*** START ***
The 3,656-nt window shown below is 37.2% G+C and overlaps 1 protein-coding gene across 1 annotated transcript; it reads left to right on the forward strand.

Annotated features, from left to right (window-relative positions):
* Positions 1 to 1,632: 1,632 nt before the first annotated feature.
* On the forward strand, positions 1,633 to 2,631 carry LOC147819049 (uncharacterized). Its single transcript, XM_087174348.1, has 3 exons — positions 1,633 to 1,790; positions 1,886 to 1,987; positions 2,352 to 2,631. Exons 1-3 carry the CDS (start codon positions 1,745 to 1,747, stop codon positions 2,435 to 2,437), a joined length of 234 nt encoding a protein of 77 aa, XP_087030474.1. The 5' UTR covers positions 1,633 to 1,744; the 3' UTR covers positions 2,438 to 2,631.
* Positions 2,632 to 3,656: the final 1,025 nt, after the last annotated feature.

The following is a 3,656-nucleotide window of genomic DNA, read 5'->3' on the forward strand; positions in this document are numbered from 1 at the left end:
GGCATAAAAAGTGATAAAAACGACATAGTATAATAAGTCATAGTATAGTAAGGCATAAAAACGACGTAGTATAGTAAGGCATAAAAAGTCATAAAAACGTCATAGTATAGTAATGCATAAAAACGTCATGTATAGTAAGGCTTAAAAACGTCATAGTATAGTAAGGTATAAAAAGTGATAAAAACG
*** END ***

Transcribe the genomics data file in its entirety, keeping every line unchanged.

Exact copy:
The 3,656-nt window shown below is 37.2% G+C and overlaps 1 protein-coding gene across 1 annotated transcript; it reads left to right on the forward strand.

Annotated features, from left to right (window-relative positions):
* Positions 1 to 1,632: 1,632 nt before the first annotated feature.
* On the forward strand, positions 1,633 to 2,631 carry LOC147819049 (uncharacterized). Its single transcript, XM_087174348.1, has 3 exons — positions 1,633 to 1,790; positions 1,886 to 1,987; positions 2,352 to 2,631. Exons 1-3 carry the CDS (start codon positions 1,745 to 1,747, stop codon positions 2,435 to 2,437), a joined length of 234 nt encoding a protein of 77 aa, XP_087030474.1. The 5' UTR covers positions 1,633 to 1,744; the 3' UTR covers positions 2,438 to 2,631.
* Positions 2,632 to 3,656: the final 1,025 nt, after the last annotated feature.

The following is a 3,656-nucleotide window of genomic DNA, read 5'->3' on the forward strand; positions in this document are numbered from 1 at the left end:
GGCATAAAAAGTGATAAAAACGACATAGTATAATAAGTCATAGTATAGTAAGGCATAAAAACGACGTAGTATAGTAAGGCATAAAAAGTCATAAAAACGTCATAGTATAGTAATGCATAAAAACGTCATGTATAGTAAGGCTTAAAAACGTCATAGTATAGTAAGGTATAAAAAGTGATAAAAACG